16 FISU Page Banners University Sport News  main

  1. News
  2. /
  3. Multisports
  4. /
  5. The Adecco Group assists Universiade athletes for life after sport
Navigation :

23 August 2017 | in Multisports, Summer FISU World University Games, FISU

The Adecco Group assists Universiade athletes for life after sport

Being a leader outside the field of play requires executing a career transition game plan, the Senior VP of the IOC Athlete Career Programme tells attendees at FISU's Student-Athlete Seminar series   


TAIPEI SUMMER UNIVERSIADE ATHLETES’ VILLAGE – Every athlete will one day have to retire from university or professional competition and a vast majority will also need to find another job once they leave the competitive arena.



Even for a university athlete who has the experience and education that campus life provides, this transition can be a daunting prospect. Most elite athletes retire with little to no money in their bank account. If they do, it often runs out quick. Even for professional athletes who sign multi-million dollar contracts, career transition is hardly ever a honeymoon.

 Canada's Makinde and TPE's CHun-Han Yang in athletics day 1 action, 100 m heats.


“Before working with Olympic athletes, I worked with the NBA and the NFL. When the programme began, the majority of these players were bankrupt, unemployed and depressed within three years of their retirment,” Adecco's Senior Vice President for the IOC Athlete Career Programme Patrick Glennon said.



“The average age of an elite athlete in most sports is 25-30,” Glennon added. “Then you retire. You have no money. And if you do, it can run out quick. It’s over, and you’ve got to have a game plan for life after sport.” 


 Before focusing his work on assisting Olympians on making successful career transitions, Glennon worked with NBA and NFL athletes

If that’s the rub, here’s the balm: In the USA, 70 percent of C-level executive competed or participated in organised sports. Skills athletes acquire are invaluable, particularly when it comes to sizing up the competition – or competitive analysis as the business world calls it.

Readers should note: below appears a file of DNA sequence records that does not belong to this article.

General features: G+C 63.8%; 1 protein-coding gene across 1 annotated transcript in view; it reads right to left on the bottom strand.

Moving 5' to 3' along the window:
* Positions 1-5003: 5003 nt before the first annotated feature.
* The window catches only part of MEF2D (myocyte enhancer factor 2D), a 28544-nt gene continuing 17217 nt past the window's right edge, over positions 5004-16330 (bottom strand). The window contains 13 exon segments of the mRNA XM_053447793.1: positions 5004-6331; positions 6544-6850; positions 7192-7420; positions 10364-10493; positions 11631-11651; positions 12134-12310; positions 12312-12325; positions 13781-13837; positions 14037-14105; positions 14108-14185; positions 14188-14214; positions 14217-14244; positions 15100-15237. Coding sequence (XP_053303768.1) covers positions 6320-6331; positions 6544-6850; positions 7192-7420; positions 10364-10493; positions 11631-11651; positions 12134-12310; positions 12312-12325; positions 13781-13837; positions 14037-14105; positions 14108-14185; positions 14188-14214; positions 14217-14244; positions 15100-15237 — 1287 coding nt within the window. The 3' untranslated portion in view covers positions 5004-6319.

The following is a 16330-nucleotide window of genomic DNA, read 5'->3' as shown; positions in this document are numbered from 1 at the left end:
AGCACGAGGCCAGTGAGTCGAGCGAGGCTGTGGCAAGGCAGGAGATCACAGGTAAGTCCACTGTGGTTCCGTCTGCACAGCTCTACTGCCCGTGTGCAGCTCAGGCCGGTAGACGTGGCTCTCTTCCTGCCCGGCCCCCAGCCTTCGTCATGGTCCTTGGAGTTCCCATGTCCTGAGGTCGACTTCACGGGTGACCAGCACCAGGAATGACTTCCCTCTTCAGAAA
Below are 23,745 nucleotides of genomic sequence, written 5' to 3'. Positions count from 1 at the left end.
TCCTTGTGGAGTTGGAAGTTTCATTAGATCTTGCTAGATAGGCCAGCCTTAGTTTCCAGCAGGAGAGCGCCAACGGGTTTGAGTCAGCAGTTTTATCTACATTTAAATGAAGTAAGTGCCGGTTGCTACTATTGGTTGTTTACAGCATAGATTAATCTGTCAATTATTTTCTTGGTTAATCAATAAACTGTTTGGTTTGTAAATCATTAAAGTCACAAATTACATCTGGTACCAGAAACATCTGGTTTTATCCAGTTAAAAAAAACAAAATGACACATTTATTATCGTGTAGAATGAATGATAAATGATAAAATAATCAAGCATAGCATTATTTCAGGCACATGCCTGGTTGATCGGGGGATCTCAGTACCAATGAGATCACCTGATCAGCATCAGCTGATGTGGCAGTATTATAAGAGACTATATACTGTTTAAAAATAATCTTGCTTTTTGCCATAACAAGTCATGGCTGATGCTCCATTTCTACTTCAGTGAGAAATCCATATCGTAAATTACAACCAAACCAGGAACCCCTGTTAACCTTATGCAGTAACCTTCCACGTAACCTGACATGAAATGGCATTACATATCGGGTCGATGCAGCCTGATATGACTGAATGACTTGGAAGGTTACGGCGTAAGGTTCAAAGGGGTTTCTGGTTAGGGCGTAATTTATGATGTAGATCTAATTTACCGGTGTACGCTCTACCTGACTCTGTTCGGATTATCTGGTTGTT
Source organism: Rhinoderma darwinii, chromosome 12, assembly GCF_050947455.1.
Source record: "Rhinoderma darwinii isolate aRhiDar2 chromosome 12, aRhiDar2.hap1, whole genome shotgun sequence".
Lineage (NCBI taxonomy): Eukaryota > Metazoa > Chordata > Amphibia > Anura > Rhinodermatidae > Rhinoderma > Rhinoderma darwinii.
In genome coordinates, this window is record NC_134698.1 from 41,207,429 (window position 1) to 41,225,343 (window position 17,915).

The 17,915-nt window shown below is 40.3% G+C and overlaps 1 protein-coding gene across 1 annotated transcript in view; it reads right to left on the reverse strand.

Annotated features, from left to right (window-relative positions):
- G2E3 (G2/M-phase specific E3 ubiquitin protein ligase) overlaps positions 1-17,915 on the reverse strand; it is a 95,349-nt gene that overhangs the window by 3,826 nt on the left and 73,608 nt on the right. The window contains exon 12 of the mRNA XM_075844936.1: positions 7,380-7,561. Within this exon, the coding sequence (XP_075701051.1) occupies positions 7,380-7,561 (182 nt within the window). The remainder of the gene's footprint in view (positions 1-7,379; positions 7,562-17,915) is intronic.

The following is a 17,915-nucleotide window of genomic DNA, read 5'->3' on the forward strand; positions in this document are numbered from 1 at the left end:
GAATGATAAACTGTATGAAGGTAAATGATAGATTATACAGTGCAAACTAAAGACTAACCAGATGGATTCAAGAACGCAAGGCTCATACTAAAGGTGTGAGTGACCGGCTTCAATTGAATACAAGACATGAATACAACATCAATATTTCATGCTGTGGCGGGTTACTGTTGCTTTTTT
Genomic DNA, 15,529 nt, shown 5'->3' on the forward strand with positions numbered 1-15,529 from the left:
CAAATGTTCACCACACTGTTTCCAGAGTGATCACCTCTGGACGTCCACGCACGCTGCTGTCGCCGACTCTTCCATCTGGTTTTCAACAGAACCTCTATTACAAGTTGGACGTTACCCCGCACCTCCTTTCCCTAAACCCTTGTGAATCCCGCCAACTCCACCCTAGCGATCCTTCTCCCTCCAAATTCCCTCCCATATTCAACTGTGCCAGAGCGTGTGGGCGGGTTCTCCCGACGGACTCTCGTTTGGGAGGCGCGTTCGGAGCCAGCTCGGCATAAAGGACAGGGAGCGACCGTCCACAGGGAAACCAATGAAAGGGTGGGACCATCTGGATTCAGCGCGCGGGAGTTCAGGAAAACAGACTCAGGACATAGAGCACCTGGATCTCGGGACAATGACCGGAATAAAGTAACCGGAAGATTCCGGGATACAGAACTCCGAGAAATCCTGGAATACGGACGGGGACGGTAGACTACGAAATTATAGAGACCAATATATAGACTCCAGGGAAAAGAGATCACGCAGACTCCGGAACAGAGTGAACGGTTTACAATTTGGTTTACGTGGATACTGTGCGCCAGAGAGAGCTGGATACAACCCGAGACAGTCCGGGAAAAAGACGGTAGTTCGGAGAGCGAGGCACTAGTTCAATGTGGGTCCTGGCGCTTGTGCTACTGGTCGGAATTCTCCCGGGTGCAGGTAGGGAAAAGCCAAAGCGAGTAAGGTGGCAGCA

Nobody is better than an athlete that knowing what talents one has and then supplementing this with the skills and tactics necessary to beat worthy opponents. This is a vital aptitude, both in the sports arena and the corporate arena.



The marketable assets of an athlete do not stop there, said the HR expert. Many top performers are charismatic, know how to work in a team environment, are resilient and determined and dedicated, and have traveled the world.



It’s also one’s university years and in events like the Universiade that are often the influential experiences on an athlete’s life. 


Attendees from the seminar, which focused on how athletes can brand their transition from sport to the labour market 

Most hiring managers make the safe bet by hiring someone similar to themselves – and athletes often do not fit a similar career profile of the average hiring manager.



Glennon said this adds to the challenge of athletes starting their professional careers.  “People hire with what they know,” Glennon said. “They hire the safe candidate.”



This comes at a corporate cost. “When all companies hire all the same type of people, you’re all the same,” Glennon said. “When you’re all the same, how do you win; how do you beat your competition; how can you be an industry leader?"



Sporting federations like FISU, though, give athletes opportunities at their events to acquire new knowledge and build up their network of influencers to become better, more employable, leaders. These are valuable assets to overcoming the stigma of being different for risk-averse employers.



“When you stop looking backwards and instead start looking forward, that’s when you can compete to win,” Glennon said.  “We teach athletes how to win.”